“The Changeling”, a challenge to stage & witness Reply

Review by Danny & Terry Gaisin
            The seventeenth century play THE CHANGELING by Middleton & Rowley is arduous to stage, difficult to perform and grueling to watch. Despite the foregoing and being dated, Changeling is still popular enough for TV repetitions; radio broadcasts and – of course -stage representations. Stratford’s (& always SHAW’s) Jackie Maxwell has re-dated it to the pre-WWII practice-session Guerra civil- the Spanish Civil War. However, neither Franco’s right-wing forces nor the Falangists, anarchists, Fascist or Nazis involved in the struggle would have incorporated ‘thou’s or ‘maiden’ references into their vocabulary, even their Spanish substitute. So, time & lines seem anachronistic.

another on-stage tense dialogue moment in “THE CHANGELING

There are two plots in Changeling, the first is a rectangle of an engaged couple; her lover, and a suitor who will (and does) kill for her. The second and subsidiary story is about sexual shenanigans in a nuthouse. Here we have a married seductress who has three admirers who comedically go to ridiculous lengths to do ‘it’ to & with her.
The main storyline deals with Mikaela Davies’ Beatrice-Joanna and her doomed fiancé Alonzo – Qasim Khan whose on-stage time may be short but pivotal. Davies is only a Stratford sophomore but her C.V. is extensive and she certainly exudes the enigmatic allure that could influence a man to slay a friend. The silky dresses of the thirties with their form-fitting cling plus her promissory entreaties might inspire a swain to sublimate the decalogue’s commandments. Award-winning actor Ben Carlson has the stature and dramatic range to carry the plot as his De Flores must do. He is the catalyst around which the play progresses.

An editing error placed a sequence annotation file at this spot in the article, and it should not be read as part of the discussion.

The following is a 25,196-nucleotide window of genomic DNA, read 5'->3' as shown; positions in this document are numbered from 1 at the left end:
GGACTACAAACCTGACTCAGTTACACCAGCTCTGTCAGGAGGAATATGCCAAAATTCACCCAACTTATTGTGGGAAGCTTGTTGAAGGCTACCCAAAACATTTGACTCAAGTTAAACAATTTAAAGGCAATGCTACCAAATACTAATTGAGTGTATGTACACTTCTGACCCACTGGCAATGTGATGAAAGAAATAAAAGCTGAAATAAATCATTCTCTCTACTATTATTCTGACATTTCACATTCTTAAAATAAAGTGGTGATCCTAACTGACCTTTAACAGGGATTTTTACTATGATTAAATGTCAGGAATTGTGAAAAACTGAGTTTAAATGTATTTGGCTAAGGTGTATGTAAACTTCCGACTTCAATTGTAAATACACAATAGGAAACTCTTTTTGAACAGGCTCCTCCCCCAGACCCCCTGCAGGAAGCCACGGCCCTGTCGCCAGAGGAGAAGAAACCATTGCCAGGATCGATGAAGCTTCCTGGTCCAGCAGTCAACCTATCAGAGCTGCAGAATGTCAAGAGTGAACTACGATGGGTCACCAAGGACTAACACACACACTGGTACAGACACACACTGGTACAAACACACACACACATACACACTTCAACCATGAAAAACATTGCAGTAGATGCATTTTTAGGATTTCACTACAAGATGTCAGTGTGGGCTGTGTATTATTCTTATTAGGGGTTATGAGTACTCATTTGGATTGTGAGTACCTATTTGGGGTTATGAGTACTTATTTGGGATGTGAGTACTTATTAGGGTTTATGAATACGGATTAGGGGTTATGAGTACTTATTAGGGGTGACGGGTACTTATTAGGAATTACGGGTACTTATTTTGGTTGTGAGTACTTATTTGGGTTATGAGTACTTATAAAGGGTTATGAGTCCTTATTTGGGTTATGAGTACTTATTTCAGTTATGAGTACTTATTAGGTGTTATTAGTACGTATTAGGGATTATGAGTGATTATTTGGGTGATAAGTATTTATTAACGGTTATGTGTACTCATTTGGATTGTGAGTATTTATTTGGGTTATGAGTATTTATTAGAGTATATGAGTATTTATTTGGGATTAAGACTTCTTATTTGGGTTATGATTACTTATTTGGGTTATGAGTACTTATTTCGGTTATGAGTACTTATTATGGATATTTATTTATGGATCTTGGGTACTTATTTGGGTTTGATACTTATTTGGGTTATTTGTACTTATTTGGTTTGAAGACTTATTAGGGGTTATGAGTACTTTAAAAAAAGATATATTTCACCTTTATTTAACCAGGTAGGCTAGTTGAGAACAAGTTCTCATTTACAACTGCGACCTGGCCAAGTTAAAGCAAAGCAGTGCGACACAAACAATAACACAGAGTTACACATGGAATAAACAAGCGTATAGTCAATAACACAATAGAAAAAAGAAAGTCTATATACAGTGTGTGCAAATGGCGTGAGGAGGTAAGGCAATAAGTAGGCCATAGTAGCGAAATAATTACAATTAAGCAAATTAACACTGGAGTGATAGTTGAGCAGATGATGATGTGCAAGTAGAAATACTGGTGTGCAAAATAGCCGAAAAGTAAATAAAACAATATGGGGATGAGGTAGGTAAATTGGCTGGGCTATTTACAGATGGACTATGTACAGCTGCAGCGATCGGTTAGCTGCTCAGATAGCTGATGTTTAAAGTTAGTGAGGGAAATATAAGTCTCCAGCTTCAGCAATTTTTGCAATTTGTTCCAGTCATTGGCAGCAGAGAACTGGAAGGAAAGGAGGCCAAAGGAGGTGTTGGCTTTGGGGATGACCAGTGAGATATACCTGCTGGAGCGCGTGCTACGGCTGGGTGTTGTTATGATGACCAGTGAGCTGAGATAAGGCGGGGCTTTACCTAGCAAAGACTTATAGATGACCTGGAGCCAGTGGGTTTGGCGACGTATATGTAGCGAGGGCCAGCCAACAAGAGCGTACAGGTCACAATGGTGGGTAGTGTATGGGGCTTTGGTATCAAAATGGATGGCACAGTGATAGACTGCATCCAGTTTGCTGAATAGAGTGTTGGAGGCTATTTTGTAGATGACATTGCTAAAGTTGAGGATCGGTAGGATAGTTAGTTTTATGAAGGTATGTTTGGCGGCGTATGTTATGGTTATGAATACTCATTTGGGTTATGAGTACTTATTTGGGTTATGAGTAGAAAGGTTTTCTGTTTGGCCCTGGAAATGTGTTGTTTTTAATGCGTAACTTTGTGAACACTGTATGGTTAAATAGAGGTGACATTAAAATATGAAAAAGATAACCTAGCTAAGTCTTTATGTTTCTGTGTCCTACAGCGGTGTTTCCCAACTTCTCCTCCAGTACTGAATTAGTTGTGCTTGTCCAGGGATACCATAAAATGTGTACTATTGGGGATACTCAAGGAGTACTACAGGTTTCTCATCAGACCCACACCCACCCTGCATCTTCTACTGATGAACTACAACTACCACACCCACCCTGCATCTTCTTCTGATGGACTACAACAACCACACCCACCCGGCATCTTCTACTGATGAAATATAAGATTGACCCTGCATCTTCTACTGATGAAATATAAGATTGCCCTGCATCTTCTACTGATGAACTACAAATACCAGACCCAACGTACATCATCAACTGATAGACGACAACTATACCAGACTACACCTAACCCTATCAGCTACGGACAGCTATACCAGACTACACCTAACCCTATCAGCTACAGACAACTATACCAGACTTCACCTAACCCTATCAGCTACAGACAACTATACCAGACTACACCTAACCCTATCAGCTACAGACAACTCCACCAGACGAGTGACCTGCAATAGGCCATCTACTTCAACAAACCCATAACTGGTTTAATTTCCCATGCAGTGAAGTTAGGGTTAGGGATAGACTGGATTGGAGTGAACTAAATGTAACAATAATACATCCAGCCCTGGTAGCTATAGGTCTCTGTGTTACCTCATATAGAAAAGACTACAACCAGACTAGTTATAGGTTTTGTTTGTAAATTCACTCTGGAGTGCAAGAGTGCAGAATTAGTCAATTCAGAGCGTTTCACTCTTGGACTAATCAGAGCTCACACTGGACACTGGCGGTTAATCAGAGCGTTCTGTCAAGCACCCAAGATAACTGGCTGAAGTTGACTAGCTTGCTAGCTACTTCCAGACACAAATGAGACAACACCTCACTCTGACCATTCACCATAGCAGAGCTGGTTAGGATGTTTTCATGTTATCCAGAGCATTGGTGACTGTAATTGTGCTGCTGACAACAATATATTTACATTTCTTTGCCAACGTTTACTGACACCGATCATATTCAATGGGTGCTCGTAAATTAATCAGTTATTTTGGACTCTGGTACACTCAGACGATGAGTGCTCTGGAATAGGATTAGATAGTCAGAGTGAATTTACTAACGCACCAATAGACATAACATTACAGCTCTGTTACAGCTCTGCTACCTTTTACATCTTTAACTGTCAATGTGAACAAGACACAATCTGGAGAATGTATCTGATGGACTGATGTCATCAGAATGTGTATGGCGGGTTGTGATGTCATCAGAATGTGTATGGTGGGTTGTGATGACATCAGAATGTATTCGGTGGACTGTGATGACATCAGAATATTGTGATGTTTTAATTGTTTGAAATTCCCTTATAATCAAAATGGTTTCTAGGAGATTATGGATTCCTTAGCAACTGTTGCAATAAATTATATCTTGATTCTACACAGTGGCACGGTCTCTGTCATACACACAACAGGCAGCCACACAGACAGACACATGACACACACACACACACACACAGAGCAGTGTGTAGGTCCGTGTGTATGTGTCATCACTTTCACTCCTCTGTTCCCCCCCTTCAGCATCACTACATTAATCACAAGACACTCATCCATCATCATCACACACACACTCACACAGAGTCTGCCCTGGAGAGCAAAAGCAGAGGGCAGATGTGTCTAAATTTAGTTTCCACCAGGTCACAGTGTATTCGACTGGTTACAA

Alonzo’s brother Tomaso – played by Rodrigo Bellfuss is another second season-er. It shows, as his alleged determination to find his brother’s executioner is too understated and not convincing.  Davies’ real love is Alsemero and Cyrus Lane’s portrayal fails to validate a magnetism the plotline and playwrights defined.
In Bedlam, the resident doctor is ‘nebbishkeit’ Alibius and Michael Spencer-Davis gives the role a perfect reading. He’s not only identifiable, he’s also a type that will be familiar to most audience members. His wife is Isabella. The name derives from Hebrew and means -devoted. As interpreted by the playwrights and Jessica B. Hill has the face, posture and mannerisms that completely negate her baptismal appellation. No wonder, Pedro; Antonio & even Lollio – the doctor’s semi- bouncer has the yens for her. Gareth Potter gives a strong rendering of Antonio’s sham dupe until he’s alone with Isabella. He too, has a sidekick with prisoner Rylan Wilkie’s Pedro. But didn’t see the notorious Franciscus character depicted among the inmates.

Given the constant dialogue, and continual on-stage off-stage parades, watching the Changeling is something of a burden. But seeing the requisite standard of thespian ability needed by every cast-member and the directorial expertise mandatory to stage this commission; enthusiasts of challenging theatre shouldn’t miss this effort.
The CHANGELING is at the Tom Patterson Theatre, (walking distance from the main Festival venue) only until September 23rd.

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